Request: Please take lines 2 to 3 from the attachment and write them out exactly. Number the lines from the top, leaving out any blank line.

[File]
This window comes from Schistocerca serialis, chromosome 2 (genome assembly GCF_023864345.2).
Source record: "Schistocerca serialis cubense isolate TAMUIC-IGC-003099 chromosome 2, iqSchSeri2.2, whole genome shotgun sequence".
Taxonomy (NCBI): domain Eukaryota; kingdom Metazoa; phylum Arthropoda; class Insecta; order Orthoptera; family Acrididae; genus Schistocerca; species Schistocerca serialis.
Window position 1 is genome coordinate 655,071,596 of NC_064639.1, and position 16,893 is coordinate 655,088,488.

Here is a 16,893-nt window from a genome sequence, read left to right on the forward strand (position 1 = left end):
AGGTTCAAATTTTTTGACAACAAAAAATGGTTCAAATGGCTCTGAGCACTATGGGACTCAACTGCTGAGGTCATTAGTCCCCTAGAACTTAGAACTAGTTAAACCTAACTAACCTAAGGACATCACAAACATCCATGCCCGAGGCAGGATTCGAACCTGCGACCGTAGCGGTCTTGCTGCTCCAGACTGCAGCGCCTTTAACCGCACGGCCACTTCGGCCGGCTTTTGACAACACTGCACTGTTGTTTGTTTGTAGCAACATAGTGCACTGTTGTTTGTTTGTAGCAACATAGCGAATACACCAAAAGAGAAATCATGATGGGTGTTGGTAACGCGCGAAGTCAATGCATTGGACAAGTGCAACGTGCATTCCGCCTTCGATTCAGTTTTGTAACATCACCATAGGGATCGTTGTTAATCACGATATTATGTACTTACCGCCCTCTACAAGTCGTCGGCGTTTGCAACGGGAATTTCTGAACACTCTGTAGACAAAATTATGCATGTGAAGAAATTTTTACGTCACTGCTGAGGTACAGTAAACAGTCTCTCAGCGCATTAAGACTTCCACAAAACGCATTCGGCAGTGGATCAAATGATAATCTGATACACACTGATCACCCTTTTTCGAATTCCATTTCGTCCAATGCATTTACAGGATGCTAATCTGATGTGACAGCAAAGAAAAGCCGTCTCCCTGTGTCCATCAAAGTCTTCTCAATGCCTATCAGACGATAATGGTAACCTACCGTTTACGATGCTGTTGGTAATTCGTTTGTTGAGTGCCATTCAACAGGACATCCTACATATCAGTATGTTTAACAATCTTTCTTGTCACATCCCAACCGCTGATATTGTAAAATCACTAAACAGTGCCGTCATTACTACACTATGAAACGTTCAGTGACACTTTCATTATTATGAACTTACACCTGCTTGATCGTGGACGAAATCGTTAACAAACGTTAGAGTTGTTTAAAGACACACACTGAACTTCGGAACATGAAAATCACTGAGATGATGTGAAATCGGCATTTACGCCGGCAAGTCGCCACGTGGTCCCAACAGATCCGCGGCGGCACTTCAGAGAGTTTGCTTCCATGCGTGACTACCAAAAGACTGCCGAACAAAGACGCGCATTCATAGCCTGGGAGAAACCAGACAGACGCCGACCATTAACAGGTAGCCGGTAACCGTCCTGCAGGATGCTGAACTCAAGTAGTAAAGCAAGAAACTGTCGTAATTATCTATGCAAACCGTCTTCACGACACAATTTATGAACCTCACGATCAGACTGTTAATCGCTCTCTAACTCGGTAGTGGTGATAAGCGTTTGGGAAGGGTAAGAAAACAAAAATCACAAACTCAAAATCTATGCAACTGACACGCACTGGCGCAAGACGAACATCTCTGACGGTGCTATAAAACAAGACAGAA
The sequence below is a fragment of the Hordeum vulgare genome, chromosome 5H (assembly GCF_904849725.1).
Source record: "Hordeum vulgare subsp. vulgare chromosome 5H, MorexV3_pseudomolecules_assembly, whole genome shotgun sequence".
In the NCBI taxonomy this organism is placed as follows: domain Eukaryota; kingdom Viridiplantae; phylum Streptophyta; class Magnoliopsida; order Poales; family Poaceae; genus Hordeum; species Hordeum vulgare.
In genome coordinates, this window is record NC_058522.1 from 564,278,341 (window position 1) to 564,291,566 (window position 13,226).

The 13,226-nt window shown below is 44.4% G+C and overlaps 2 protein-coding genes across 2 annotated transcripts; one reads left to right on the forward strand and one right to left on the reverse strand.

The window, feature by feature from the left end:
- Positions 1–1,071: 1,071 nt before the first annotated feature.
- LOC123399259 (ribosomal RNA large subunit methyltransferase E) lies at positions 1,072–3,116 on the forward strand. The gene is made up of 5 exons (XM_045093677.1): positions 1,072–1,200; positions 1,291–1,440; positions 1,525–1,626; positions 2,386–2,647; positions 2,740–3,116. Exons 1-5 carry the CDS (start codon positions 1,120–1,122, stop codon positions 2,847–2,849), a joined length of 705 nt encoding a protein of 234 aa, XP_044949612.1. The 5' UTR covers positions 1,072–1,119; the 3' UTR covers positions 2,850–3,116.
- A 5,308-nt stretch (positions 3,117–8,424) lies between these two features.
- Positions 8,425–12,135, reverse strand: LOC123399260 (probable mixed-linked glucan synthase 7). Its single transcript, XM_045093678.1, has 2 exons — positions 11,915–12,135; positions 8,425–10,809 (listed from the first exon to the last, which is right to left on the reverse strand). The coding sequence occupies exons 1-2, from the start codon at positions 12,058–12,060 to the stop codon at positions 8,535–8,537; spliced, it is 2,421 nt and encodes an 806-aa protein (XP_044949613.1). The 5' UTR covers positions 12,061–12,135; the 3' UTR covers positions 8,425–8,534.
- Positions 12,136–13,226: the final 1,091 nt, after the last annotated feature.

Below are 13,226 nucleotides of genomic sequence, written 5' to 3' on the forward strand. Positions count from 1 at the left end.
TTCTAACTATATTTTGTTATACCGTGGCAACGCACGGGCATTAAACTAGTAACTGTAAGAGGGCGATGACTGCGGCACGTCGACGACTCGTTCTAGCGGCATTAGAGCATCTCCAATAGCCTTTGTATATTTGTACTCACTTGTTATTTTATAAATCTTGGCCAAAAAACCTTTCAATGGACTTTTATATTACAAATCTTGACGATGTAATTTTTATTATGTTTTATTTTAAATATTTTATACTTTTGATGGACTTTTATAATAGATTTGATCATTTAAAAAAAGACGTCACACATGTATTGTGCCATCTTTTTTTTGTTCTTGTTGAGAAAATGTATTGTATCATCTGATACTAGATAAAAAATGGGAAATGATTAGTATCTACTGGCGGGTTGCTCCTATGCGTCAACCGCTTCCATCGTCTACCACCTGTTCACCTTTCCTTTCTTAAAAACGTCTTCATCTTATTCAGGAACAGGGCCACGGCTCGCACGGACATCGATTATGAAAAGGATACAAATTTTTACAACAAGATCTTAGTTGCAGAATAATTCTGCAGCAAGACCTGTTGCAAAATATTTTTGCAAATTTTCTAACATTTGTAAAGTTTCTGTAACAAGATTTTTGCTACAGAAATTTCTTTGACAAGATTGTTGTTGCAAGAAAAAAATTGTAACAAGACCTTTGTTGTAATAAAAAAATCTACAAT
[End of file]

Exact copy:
Source record: "Schistocerca serialis cubense isolate TAMUIC-IGC-003099 chromosome 2, iqSchSeri2.2, whole genome shotgun sequence".
Taxonomy (NCBI): domain Eukaryota; kingdom Metazoa; phylum Arthropoda; class Insecta; order Orthoptera; family Acrididae; genus Schistocerca; species Schistocerca serialis.